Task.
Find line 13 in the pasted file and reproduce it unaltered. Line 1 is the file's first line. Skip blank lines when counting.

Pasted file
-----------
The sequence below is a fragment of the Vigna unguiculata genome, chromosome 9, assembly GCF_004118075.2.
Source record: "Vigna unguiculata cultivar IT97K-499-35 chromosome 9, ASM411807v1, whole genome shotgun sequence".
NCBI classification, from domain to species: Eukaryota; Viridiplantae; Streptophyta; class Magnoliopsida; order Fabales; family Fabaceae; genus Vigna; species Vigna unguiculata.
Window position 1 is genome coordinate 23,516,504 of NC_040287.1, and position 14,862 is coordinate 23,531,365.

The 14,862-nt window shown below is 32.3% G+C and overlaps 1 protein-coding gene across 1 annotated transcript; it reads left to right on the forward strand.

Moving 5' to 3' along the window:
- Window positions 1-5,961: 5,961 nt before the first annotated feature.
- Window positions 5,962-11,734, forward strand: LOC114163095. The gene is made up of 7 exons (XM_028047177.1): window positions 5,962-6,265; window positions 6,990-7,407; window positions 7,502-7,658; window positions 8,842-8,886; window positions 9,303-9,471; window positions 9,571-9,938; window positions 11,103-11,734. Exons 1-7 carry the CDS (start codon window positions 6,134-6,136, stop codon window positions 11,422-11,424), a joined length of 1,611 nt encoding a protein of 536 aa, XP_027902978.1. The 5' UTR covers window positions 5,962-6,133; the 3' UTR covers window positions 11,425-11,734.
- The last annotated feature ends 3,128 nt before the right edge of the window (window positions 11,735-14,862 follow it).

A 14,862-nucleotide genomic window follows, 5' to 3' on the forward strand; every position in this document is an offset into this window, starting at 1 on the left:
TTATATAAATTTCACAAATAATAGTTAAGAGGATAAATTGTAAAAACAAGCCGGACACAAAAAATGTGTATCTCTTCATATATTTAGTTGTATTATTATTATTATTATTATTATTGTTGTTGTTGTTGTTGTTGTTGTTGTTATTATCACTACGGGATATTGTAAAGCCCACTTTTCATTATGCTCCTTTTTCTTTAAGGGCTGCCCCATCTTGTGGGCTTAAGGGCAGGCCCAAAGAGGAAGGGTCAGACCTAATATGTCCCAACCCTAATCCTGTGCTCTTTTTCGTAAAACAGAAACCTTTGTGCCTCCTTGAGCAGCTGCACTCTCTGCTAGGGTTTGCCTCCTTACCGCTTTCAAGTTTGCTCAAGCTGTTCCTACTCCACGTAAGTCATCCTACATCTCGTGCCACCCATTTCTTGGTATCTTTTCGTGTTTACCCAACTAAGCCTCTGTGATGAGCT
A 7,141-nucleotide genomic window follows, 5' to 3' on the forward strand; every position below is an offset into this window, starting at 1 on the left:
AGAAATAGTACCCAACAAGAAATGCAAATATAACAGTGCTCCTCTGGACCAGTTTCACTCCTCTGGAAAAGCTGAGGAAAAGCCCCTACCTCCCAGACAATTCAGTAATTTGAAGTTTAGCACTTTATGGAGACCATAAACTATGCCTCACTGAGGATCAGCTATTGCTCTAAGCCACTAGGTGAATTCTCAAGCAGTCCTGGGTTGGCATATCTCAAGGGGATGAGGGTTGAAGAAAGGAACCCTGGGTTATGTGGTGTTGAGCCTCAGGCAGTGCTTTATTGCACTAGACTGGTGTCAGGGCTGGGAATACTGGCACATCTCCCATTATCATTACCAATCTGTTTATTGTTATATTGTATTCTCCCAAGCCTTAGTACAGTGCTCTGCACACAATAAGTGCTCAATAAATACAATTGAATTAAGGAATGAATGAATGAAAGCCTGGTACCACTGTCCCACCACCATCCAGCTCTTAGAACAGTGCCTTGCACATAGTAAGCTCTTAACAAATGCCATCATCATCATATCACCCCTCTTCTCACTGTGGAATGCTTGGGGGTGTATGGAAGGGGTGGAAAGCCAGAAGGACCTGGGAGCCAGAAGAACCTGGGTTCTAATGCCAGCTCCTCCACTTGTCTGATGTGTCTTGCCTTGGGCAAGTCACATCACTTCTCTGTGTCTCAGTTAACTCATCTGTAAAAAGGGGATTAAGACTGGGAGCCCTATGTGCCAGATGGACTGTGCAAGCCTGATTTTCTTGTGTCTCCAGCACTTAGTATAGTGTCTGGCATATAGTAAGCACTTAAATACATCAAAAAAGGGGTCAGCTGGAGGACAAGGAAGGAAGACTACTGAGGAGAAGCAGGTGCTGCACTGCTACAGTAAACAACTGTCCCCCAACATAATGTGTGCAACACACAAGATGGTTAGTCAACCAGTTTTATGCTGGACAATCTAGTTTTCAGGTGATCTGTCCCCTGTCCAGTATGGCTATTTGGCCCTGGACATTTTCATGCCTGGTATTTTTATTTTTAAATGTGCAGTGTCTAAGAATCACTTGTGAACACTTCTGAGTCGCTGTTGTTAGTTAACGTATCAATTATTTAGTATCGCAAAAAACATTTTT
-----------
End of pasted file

AGAAATAGTACCCAACAAGAAATGCAAATATAACAGTGCTCCTCTGGACCAGTTTCACTCCTCTGGAAAAGCTGAGGAAAAGCCCCTACCTCCCAGACAATTCAGTAATTTGAAGTTTAGCACTTTATGGAGACCATAAACTATGCCTCACTGAGGATCAGCTATTGCTCTAAGCCACTAGGTGAATTCTCAAGCAGTCCTGGGTTGGCATATCTCAAGGGGATGAGGGTTGAAGAAAGGAACCCTGGGTTATGTGGTGTTGAGCCTCAGGCAGTGCTTTATTGCACTAGACTGGTGTCAGGGCTGGGAATACTGGCACATCTCCCATTATCATTACCAATCTGTTTATTGTTATATTGTATTCTCCCAAGCCTTAGTACAGTGCTCTGCACACAATAAGTGCTCAATAAATACAATTGAATTAAGGAATGAATGAATGAAAGCCTGGTACCACTGTCCCACCACCATCCAGCTCTTAGAACAGTGCCTTGCACATAGTAAGCTCTTAACAAATGCCATCATCATCATATCACCCCTCTTCTCACTGTGGAATGCTTGGGGGTGTATGGAAGGGGTGGAAAGCCAGAAGGACCTGGGAGCCAGAAGAACCTGGGTTCTAATGCCAGCTCCTCCACTTGTCTGATGTGTCTTGCCTTGGGCAAGTCACATCACTTCTCTGTGTCTCAGTTAACTCATCTGTAAAAAGGGGATTAAGACTGGGAGCCCTATGTGCCAGATGGACTGTGCAAGCCTGATTTTCTTGTGTCTCCAGCACTTAGTATAGTGTCTGGCATATAGTAAGCACTTAAATACATCAAAAAAGGGGTCAGCTGGAGGACAAGGAAGGAAGACTACTGAGGAGAAGCAGGTGCTGCACTGCTACAGTAAACAACTGTCCCCCAACATAATGTGTGCAACACACAAGATGGTTAGTCAACCAGTTTTATGCTGGACAATCTAGTTTTCAGGTGATCTGTCCCCTGTCCAGTATGGCTATTTGGCCCTGGACATTTTCATGCCTGGTATTTTTATTTTTAAATGTGCAGTGTCTAAGAATCACTTGTGAACACTTCTGAGTCGCTGTTGTTAGTTAACGTATCAATTATTTAGTATCGCAAAAAACATTTTT